If you use the Chrome browser on your Mac or Macbook, then you may be familiar with the Google Chrome Helper process. It may be spotted at times, via the Activity Monitor, usually in sets of seven, eating at the CPU and slowing the system down. The mysterious thing here is that there is actually no official documentation anywhere on what this Google Chrome Helper actually is, or what it does.
Now, before you panic and delete the Chrome browser from your Mac, hear us out. The “Google Chrome Helper” is the generic name for embedded content that runs outside the Chrome browser. Browser plug-ins aren’t features that are rendered by HTML code; they involve content that needs to be pulled in from elsewhere.
Simply put, the Google Chrome Helper is the bridge between the embedded code in the browser and a remote server, and it’s set to run automatically with Chrome’s default settings. Which is probably why you will see it pop up often on the Activity monitor.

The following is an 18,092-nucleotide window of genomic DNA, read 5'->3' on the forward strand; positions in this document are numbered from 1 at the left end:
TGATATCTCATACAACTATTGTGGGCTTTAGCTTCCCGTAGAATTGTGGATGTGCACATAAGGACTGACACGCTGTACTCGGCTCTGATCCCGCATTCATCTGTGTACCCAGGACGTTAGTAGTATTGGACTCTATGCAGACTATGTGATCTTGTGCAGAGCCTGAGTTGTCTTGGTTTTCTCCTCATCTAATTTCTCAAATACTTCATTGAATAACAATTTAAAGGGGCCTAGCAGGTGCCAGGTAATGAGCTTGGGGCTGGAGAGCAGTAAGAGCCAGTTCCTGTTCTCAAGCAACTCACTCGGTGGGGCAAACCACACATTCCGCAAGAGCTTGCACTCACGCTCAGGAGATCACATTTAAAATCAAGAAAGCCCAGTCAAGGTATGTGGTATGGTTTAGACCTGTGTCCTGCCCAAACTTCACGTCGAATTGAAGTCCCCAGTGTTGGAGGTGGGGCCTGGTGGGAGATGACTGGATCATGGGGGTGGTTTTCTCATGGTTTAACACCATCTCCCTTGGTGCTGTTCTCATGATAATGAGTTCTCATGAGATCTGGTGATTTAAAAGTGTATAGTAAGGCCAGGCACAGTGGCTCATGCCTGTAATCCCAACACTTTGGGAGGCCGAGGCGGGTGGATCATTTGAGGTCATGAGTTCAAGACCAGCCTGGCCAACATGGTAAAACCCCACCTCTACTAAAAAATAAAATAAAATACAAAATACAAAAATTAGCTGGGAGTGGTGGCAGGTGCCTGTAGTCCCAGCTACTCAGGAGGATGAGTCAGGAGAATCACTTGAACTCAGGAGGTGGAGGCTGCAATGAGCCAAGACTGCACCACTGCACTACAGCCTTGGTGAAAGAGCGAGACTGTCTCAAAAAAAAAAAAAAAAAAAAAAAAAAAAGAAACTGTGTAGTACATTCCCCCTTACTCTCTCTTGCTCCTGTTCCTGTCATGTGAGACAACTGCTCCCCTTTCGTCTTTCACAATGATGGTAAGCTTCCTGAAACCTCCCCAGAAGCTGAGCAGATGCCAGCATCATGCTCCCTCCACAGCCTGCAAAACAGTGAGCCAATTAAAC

Let’s see how you can get it done –
Step 1. Open the Chrome browser on your Mac or Macbook.
Step 2. Click on the ‘Three-Dot icon‘ on the top right hand side of the browser.
Step 3. Click on the ‘Settings‘ option from the drop down menu.
Step 4. Click on the ‘Privacy and Security‘ option from the left hand side pane.
Step 5. Scroll down the list, and click on ‘Site Settings‘.
Step 6. Now, click on the ‘Additional Permissions‘ option under the Permissions tab.
Step 7. Now, click on the ‘Unsandboxed Plug-in access‘ option.’
Step 8. Make sure that the toggle next to the plug in access option is turned ON.
You will now stop seeing the Chrome Helper Process in the Activity monitor. All in all, the Google Chrome Helper process is not necessarily evil, but it can be a memory hog, if the plug ins start misbehaving. In such cases, it is good to have manual control on the plug-ins that you have in the Google Chrome browser so that you can choose when they should be used, and when you would rather pass them off.